Eric Whitacre is a Grammy-winning composer and conductor. His works are programmed worldwide, and his groundbreaking Virtual Choirs have united more than 100,000 singers from more than 145 countries. A graduate of the Juilliard School of Music, Eric is Visiting Composer at Pembroke College, Cambridge, and has served two terms as Artist in Residence with the Los Angeles Master Chorale.
Learn more about Eric:
Eric’s website: ericwhitacre.com
Eric’s Instagram: https://www.instagram.com/ericwhitacre/
Find Eric’s masterclass series, The Beautiful Mess, here: https://virtualschool.ericwhitacre.com/
Listen to Water Night here: https://ericwhitacre.com/music-catalog/water-night
ROHAN GUNATILLAKE: This is Soul Curriculum, the companion show to Meditative Story, where we reconnect with your favorite storytellers to take a deeper look at the wisdom they shared. In this show, we replay moments of reflection and takeaways, which you can apply to your own life. Brought to you by WaitWhat, I’m your host, Rohan.
We often have experiences in life that excite us, that resonate within and light us up; but how often do we use such moments as a guide for a new path we might take – and how willing are we to embrace what happens if we do? As a Grammy-award winning composer and conductor, Eric Whitacre’s career in music — and journey through life — has been defined by his answer to these questions. In Eric’s Meditative Story, his yearning to feel connected and his willingness to leave his comfort zone puts him on a road to self discovery that may provide wisdom for you and I, too. And I’m pleased to say that Eric is here with me now to talk through his experiences. Hi Eric, so great to have you on the show. How are you doing?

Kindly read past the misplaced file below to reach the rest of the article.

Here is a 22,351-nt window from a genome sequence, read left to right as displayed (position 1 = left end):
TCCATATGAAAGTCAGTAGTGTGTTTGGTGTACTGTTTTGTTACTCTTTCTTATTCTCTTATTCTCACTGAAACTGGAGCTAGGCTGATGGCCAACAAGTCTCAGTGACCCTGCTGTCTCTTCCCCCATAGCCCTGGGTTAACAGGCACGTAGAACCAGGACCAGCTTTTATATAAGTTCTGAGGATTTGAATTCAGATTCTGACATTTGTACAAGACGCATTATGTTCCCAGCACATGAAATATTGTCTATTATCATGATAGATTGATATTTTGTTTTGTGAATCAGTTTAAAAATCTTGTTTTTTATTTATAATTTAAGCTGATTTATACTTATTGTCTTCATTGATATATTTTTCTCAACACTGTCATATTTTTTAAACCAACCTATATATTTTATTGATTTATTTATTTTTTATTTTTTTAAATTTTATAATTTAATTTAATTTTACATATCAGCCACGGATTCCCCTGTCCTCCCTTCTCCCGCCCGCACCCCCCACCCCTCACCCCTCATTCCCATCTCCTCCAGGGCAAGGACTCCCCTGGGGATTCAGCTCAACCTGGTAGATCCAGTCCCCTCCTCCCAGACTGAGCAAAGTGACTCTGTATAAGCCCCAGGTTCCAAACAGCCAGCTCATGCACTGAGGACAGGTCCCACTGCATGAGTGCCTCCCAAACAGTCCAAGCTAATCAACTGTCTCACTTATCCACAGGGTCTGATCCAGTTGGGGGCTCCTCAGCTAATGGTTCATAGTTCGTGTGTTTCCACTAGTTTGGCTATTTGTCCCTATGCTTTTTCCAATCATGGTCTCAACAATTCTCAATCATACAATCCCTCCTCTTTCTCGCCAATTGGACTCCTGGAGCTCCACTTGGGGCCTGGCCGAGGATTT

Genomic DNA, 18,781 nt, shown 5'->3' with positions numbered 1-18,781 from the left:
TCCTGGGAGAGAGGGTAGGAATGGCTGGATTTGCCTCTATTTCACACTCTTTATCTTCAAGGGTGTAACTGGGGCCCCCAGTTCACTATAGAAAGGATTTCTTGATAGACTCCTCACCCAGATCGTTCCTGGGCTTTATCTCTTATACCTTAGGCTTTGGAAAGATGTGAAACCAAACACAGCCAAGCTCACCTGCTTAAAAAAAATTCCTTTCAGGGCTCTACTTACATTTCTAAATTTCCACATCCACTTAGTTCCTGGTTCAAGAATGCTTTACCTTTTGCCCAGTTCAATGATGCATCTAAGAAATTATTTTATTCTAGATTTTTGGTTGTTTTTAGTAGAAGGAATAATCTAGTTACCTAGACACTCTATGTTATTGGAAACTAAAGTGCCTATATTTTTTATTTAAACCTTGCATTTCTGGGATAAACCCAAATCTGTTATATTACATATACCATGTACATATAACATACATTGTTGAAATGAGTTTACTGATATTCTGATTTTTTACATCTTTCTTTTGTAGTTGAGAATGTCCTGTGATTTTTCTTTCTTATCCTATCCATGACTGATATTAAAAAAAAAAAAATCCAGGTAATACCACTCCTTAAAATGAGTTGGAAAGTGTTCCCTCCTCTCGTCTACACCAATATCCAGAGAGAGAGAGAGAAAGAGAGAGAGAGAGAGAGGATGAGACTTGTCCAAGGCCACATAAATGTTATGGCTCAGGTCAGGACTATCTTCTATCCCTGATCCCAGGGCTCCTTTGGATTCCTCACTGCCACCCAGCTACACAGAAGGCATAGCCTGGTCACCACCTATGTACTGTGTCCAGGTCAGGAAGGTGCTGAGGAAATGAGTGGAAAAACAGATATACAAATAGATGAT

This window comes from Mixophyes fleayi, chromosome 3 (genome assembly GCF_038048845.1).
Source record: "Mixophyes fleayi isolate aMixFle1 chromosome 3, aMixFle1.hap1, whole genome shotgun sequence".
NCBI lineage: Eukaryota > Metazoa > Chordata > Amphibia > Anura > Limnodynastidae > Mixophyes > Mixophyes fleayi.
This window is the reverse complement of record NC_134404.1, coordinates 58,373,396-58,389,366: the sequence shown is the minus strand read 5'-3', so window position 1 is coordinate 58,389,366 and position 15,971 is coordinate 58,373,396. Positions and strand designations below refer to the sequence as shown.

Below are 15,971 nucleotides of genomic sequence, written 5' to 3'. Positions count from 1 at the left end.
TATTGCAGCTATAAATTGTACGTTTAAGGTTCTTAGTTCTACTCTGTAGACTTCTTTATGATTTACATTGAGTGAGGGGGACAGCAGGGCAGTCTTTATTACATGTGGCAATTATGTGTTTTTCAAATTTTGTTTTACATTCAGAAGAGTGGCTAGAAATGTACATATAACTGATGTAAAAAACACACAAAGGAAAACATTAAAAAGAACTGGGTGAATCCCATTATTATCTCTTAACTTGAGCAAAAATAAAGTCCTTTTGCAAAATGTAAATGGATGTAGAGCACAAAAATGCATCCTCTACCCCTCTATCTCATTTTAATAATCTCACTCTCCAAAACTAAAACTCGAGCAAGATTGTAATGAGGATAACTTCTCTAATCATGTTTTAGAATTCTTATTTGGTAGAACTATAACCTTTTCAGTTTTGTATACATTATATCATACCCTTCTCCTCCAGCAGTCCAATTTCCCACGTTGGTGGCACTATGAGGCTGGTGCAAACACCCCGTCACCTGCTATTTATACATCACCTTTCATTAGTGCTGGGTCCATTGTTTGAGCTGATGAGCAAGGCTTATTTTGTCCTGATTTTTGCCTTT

ERIC WHITACRE: Hey Rohan, it’s so good to be here. I’m doing well, thank you.
GUNATILLAKE: Now Eric, a few of our meditative story team actually saw you play your special holiday show in Carnegie Hall in New York recently. How was it to perform there?
WHITACRE: So, every hero I’ve probably ever had in classical music has — at one time or another stood right where I was standing. Even more exhilarating than the stage, believe it or not, it’s the dressing room, you’re looking into the same mirror and combing your hair in the same place that all of these legends have been: Gustav Mueller to Judy Garland. It’s a constant reminder of humility. For me, performing music is all about servicing the people on stage, the audience, and so it’s a very easy switch to be flipped when you’re standing in this room of inconceivable giants to remember: don’t let any of this go to your head. You’ve got a job to do. And it’s a humble one.
GUNATILLAKE: Now Eric, in your meditative story, you shared that as you’re growing up, you have a sense of awareness that you are different from most of the people in your small town. You have an outward exuberance, which belies some of the inner turmoil you feel as a teenager. This all culminates when you and some friends climb to the top of an old dam and you find yourself transfixed by the water rushing through some 20 feet below. Let’s listen.